By the end of this lesson, you should be able to:
- Differentiate between gross income and net income
- Recognize commonly offered employee benefits
- Identify the importance of benefits
- Identify deductions on a paycheck
- Identify the parts of a detachable paycheck
- Understand direct deposit advice
The difference between gross and net pay
What is gross pay?
When you were hired, you agreed to be paid an annual salary or an hourly rate. This amount of money is called gross pay. Gross pay is the amount of money you make before certain deductions are taken out of your paycheck. Although it varies by employer, most employees receive their paychecks monthly, bi-weekly, or weekly.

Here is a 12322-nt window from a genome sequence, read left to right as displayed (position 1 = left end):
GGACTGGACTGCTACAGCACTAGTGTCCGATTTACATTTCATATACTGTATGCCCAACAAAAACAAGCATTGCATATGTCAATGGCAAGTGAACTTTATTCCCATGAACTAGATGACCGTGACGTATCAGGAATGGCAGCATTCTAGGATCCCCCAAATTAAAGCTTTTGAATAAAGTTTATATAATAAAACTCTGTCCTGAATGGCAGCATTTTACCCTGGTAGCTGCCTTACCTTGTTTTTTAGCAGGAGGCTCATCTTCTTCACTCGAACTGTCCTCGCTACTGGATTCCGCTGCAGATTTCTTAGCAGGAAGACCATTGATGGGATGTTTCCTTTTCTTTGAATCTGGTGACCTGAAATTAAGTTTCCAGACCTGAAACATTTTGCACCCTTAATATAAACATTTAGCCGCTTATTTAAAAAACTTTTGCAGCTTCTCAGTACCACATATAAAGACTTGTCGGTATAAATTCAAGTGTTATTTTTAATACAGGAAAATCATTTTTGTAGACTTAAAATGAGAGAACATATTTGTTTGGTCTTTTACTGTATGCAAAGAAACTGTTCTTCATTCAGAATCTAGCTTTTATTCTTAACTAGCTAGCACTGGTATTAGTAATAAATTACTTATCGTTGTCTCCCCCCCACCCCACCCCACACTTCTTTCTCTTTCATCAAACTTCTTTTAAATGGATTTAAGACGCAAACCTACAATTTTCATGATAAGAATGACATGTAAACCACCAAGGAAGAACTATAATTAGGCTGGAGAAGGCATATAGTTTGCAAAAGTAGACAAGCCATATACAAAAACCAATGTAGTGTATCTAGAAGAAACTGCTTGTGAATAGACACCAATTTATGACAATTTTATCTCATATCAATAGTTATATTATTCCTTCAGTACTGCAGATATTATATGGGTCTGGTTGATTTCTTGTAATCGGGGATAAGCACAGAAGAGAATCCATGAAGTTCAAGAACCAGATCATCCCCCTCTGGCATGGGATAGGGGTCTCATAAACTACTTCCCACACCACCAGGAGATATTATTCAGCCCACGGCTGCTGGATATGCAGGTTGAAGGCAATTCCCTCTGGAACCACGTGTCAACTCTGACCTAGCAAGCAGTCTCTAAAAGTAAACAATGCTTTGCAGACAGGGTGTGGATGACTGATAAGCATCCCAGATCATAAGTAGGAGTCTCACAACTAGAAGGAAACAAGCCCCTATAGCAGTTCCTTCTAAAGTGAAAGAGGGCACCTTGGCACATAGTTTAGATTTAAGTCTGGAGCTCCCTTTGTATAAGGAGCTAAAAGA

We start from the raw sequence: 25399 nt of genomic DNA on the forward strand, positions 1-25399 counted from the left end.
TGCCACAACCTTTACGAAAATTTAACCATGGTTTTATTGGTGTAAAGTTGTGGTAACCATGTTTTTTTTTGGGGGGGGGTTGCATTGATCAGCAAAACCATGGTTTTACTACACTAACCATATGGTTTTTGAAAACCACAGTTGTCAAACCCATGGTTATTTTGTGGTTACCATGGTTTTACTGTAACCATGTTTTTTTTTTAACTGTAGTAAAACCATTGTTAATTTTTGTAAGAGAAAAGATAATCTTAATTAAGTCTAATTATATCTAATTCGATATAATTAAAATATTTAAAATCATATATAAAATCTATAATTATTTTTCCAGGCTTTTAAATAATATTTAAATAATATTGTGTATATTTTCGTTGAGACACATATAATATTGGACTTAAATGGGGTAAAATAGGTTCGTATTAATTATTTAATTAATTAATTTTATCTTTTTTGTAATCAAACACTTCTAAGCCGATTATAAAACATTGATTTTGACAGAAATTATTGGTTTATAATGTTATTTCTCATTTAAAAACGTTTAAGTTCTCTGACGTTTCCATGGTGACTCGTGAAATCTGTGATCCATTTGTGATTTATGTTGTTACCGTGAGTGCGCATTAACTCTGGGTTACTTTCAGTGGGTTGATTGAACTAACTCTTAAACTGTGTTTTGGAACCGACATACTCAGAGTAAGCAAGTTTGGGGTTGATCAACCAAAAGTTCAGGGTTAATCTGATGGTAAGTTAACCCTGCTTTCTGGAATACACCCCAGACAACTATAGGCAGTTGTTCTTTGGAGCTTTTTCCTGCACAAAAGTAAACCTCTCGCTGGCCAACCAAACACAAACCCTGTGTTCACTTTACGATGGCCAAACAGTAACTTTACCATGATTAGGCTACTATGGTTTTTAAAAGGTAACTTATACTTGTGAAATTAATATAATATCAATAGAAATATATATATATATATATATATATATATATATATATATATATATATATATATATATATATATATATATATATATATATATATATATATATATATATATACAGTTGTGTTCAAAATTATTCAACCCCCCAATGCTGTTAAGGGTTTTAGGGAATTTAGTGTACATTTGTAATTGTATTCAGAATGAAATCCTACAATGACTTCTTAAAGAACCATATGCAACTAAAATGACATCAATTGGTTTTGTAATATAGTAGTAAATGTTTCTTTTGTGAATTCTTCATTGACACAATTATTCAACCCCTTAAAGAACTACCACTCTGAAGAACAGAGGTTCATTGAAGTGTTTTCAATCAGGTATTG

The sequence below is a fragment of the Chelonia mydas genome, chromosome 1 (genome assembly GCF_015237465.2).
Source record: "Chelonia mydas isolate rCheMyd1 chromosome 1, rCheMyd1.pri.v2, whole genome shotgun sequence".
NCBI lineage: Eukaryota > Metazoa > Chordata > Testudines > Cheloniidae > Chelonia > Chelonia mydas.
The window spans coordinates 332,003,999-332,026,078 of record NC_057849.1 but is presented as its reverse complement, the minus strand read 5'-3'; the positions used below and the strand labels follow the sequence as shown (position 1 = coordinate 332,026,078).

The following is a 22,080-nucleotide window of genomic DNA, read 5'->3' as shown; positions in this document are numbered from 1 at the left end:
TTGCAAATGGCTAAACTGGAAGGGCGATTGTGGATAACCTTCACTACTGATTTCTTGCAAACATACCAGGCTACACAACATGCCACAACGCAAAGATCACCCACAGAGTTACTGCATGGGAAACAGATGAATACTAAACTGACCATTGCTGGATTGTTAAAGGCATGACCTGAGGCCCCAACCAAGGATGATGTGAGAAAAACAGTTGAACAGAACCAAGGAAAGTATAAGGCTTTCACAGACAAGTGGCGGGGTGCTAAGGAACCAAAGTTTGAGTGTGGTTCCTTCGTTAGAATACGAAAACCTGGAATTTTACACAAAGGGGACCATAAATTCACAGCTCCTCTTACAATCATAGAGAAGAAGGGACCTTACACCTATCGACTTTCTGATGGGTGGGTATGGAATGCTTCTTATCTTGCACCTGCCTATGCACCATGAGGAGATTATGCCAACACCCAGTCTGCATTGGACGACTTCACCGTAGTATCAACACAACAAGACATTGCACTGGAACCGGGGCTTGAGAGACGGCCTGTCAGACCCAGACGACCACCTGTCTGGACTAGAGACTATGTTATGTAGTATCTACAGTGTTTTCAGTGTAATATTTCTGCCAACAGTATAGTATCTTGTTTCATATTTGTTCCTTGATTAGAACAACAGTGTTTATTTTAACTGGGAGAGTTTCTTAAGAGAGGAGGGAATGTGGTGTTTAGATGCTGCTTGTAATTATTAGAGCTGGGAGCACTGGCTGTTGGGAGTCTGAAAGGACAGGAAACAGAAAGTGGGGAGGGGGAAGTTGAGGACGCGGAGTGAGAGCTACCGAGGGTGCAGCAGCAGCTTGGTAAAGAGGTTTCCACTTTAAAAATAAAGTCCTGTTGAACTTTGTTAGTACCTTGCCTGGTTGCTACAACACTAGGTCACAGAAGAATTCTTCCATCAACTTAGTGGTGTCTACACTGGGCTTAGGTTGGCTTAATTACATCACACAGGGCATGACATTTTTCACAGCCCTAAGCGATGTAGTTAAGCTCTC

Nick earns an annual salary of $36,400. Because Nick is paid weekly, his gross pay per paycheck is $700. However, this figure doesn't represent Nick's actual take-home pay. Why?
Nick doesn't take home $700 per week because of the deductions taken out of his paycheck.
What is a deduction?
A deduction is money that is taken out of your paycheck for employee benefits, such as insurance, retirement and other preauthorized plans, and taxes.
What is net pay?
Net pay is the amount of money you take home after deductions are made. Deductions cause you to take home only about 70 to 80 percent of your gross pay.